As depicted in Chart I, the content of the sessions was divided into five axes of knowledge: Brain and the dementia process; Dementia of the Alzheimer type; Pharmacological and non-pharmacological treatment; Physiological and behavioral changes affecting day-to-day activities; and Care.


    Semi-directed interview (Annex 3) consists of an instrument comprising open and closed questions intended to collect sociodemographic data on both patient and caregiver, and questions on the carer/elder relationship and the perception regarding the role of caregiving.

    Caregiver Burden Scale29,30 (Translated, adapted and validated Brazilian version) (Annex 1) is an instrument comprising 22 questions, grouped into five dimensions (General strain, Isolation, Disappointment, Emotional involvement and Environment). The scale enables obtention of a global score and scores on each of the dimensions. These instruments "showed good indices of reproducibility and validity in our milieu, proving a useful instrument for measuring subjective impact of chronic diseases on caregivers".31


    Individual interviews lasting approximately 40 minutes were conducted and the proposed instruments applied, after caregivers had read and signed the Free and Informed Consent Term.

    Statistical analyses

    The information obtained from the instruments were submitted to univariate and bivariate descriptive statistical analysis. In order to describe the sample profile according to the several study variables, frequency tables of categorical variables, and descriptive statistics, such as measures of position and dispersion of continuous variables, were built.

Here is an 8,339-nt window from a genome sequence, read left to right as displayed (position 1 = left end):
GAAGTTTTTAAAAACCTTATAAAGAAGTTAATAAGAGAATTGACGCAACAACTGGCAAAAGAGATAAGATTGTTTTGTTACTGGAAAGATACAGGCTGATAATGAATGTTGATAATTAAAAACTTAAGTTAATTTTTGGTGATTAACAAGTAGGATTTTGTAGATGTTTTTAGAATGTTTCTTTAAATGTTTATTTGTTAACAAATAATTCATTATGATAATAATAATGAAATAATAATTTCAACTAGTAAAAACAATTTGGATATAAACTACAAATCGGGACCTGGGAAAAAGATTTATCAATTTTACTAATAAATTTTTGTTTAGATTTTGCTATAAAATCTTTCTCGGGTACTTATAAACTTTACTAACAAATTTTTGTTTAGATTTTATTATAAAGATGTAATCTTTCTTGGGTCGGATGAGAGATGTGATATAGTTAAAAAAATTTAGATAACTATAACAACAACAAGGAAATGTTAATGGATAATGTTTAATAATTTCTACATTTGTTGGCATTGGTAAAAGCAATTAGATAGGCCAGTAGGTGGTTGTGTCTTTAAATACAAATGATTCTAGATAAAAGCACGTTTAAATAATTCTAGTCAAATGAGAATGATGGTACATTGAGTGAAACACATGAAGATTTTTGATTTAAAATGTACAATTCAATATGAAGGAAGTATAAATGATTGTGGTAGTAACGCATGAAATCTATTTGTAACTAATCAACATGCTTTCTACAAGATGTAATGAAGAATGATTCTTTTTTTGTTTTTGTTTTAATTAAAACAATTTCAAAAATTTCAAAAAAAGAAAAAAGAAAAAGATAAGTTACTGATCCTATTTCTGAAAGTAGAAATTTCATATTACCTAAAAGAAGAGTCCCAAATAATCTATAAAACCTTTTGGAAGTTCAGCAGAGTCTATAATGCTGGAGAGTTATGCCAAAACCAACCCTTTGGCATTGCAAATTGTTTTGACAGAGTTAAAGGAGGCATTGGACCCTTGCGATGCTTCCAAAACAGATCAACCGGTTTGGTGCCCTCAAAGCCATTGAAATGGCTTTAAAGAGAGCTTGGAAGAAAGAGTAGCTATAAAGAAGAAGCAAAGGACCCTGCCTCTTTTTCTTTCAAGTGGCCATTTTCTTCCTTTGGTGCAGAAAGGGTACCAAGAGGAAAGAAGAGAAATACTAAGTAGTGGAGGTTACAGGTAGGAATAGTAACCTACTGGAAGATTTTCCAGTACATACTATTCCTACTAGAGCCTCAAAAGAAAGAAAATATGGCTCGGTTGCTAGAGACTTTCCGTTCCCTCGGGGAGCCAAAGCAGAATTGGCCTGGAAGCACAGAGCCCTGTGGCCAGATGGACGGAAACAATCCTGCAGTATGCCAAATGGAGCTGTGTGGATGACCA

All continuous variables of interest in this study were submitted to the Shapiro-Wilk test, revealing the absence of a normal distribution and the need for non-parametric tests. Wilcoxon's test was used to compare non-parametric, repeated measures or dependent variables. The Kruskall-Wallis test was employed to compare scores on the five domains of the Caregiver Burden Scale. Spearman's correlation coefficient was used to analyze the relationship among numeric variables. Values close to +1 indicated strong correlation among values whereas values close to 0 showed an absence of any relationship among the variables.32

    The internal consistency of the Caregiver Burden Scale was analysed by calculating Cronbach's alpha coefficient. On Cronbach's alpha test, values of 0.80 are taken to indicate high internal consistency and values between 0.60 and 0.79 as intermediate consistency.32

    The data were keyed into the SPSS 18 Program for later analysis using the Statistica 7.0 (2004) software program, The level of significance adopted for the statistics tests was 5%, corresponding to a p-value<0.05

    Ethics aspects

    The present project was submitted to the Research Ethics Committee of the Institute of Psychiatry at the Hospital das Clinicas - University of Sao Paulo Medical School. Every participant signed two copies of the free and informed consent term (Annex 2) (one of which was to be retained by the participant) thereby guaranteeing the right to voluntary participation and withdrawal from the study.


    The present study was performed in a sample comprising 17 caregivers of patients with AD. Table 1 depicts the sociodemographics of the caregivers. A total of 70.6% of the caregivers were women, and 41.2% were married.

    In terms of the care profile, 58.9% of caregivers had never cared for another person, and 52.9% did not share the task of caring with any one (Table 2).

    With regard to disease stage, 52.9% were at a mild stage of the disease while 47.1% were at a moderate stage. No patients were at other phases, since as the disease progresses limitations become greater due to the intensity of symptoms.

    Figure 1 shows the distribution of scores for the items and domains from the Caregiver Burden Scale. Table 4 depicts the results on the Wilcoxon test for related samples, which compared the total and domain scores of the Caregiver Burden Scale, before and after the group psychoeducation intervention. Figure 2 shows the tendencies of distribution of scores of caregivers, by domain and time, on the Caregiver Burden Scale, as well as the results on the Kruskal-Wallis tests among domains, before and after the group psychoeducation intervention.